Denver – Despite its headaches, travel management pros who use virtual payment say it’s too beneficial to pass up. Speakers here during the Global Business Travel Association convention last month raised, and attempted to answer, the many questions.
Virtual payment is a popular option for travelers without corporate cards. It cuts accounting reconciliation times and protects against fraud. Various controls allow managers to authorize each single-use card’s spending limit, dates and vendors.
Al Mazzola, director of travel services for Sykes Enterprises, said his monthly hotel reconciliation workload used to be three or four days. All charges went on his card, resulting in giant monthly statements. “All I’d see is Holiday Inn Chicago or Marriott somewhere,” he said. “We had no idea who the traveler was.” That meant lots of calls to hotels to get folios. After implementing virtual payment, that task now takes 90 minutes.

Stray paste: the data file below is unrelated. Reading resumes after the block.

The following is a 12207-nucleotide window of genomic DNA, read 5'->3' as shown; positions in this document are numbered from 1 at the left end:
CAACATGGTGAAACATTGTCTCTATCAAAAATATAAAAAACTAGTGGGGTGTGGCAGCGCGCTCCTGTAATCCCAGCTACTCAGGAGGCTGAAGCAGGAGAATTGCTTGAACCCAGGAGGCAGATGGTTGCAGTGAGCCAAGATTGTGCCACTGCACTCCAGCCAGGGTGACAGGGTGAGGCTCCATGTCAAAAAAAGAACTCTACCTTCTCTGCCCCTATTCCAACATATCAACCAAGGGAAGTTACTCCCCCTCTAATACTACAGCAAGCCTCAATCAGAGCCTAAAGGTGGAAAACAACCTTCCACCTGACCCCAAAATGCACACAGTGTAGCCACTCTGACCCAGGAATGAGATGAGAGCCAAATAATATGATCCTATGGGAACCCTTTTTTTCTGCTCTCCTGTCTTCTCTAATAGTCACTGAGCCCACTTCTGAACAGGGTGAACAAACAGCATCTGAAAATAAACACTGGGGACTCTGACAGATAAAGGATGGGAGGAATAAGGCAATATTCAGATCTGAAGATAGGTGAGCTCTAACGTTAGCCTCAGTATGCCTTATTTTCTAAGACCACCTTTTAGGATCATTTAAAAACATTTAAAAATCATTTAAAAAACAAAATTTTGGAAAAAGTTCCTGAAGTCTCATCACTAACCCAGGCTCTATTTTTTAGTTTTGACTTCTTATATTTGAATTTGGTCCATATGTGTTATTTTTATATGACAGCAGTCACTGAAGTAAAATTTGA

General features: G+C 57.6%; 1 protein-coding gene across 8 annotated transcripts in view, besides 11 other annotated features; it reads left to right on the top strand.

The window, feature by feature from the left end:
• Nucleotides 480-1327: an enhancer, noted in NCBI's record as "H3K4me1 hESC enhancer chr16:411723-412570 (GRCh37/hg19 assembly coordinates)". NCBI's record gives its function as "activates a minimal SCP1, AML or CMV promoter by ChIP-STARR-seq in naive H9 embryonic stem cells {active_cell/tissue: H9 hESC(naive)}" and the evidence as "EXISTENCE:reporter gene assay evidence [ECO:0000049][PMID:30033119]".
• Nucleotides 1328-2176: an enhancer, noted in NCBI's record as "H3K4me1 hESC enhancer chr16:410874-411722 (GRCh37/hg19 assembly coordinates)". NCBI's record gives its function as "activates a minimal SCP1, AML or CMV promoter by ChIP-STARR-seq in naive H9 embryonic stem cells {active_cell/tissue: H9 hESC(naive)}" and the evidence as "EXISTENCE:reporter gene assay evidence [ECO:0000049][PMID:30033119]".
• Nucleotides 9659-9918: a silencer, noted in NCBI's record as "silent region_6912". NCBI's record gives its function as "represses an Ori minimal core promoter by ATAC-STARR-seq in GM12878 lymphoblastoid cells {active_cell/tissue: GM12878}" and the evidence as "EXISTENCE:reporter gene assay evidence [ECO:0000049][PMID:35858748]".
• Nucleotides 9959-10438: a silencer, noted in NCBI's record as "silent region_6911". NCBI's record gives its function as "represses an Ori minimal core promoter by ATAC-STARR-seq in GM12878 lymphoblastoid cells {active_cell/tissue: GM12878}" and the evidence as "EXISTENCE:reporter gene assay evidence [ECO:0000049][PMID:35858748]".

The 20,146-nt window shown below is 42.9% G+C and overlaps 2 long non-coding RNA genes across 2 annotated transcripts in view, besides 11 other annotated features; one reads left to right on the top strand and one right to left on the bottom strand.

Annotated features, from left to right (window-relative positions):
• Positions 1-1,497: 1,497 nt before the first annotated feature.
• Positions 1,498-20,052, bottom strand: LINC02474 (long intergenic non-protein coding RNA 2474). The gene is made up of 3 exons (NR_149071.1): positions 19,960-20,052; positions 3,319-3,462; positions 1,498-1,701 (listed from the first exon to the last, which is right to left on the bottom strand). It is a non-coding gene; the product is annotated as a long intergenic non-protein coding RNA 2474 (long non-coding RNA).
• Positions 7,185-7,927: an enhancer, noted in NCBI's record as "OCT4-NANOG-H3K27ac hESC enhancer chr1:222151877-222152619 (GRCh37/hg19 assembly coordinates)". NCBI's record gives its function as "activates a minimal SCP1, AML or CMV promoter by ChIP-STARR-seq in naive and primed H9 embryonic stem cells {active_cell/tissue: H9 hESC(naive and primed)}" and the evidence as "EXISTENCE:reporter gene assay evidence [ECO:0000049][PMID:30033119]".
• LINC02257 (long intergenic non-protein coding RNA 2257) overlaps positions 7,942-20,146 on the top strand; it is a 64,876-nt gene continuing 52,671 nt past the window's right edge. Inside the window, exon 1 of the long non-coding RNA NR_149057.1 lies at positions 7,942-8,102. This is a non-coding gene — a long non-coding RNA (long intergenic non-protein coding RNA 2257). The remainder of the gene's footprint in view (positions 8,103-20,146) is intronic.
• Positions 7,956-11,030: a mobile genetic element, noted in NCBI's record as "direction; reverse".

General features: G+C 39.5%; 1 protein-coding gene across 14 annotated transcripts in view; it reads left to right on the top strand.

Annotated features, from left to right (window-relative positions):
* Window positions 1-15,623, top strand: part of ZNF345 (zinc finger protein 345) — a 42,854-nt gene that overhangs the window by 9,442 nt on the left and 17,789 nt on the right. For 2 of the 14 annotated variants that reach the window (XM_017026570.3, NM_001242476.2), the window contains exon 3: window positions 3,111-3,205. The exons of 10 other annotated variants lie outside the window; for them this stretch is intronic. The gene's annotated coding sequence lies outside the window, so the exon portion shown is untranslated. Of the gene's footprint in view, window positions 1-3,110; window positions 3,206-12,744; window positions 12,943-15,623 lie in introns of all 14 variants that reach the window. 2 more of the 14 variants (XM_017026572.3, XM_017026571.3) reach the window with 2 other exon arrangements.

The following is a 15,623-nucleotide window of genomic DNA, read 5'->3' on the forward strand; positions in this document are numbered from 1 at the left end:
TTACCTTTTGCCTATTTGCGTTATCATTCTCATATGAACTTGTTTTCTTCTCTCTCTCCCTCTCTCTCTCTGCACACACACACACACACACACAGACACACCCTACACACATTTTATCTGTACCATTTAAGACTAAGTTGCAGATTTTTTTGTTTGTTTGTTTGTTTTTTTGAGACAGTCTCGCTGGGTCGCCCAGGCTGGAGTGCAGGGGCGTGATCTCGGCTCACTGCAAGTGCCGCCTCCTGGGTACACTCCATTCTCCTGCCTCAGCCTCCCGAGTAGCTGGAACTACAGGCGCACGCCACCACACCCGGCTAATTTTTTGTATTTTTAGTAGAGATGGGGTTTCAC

“I love the virtual pay system; I would never go backwards,” Mazzola said. “But I certainly feel the pains of it.”
Virtual payment for transient business travel still is pretty new. Reliance on faxes would be comical if it wasn’t so annoying. All the systems in the chain — GDSs, hotel property management systems and others — aren’t yet on the same page. Hotel staff don’t always know how to handle arriving guests paying with virtual cards. Turnover doesn’t help.
“How frustrating is it when you get a phone call from a client or employee standing at front desk of a hotel and they are not allowed to check in?” Mazzola said. “It seems like a lot of responsibility is put back on travel managers.”
Speaking from the audience during another session, Mazzola asked hoteliers, “What’s the hold up? Two major hotel chains have come out with instructions and policies for all their owners and franchisees and we have no problem with acceptance, yet many hotels out there can’t do the same thing.”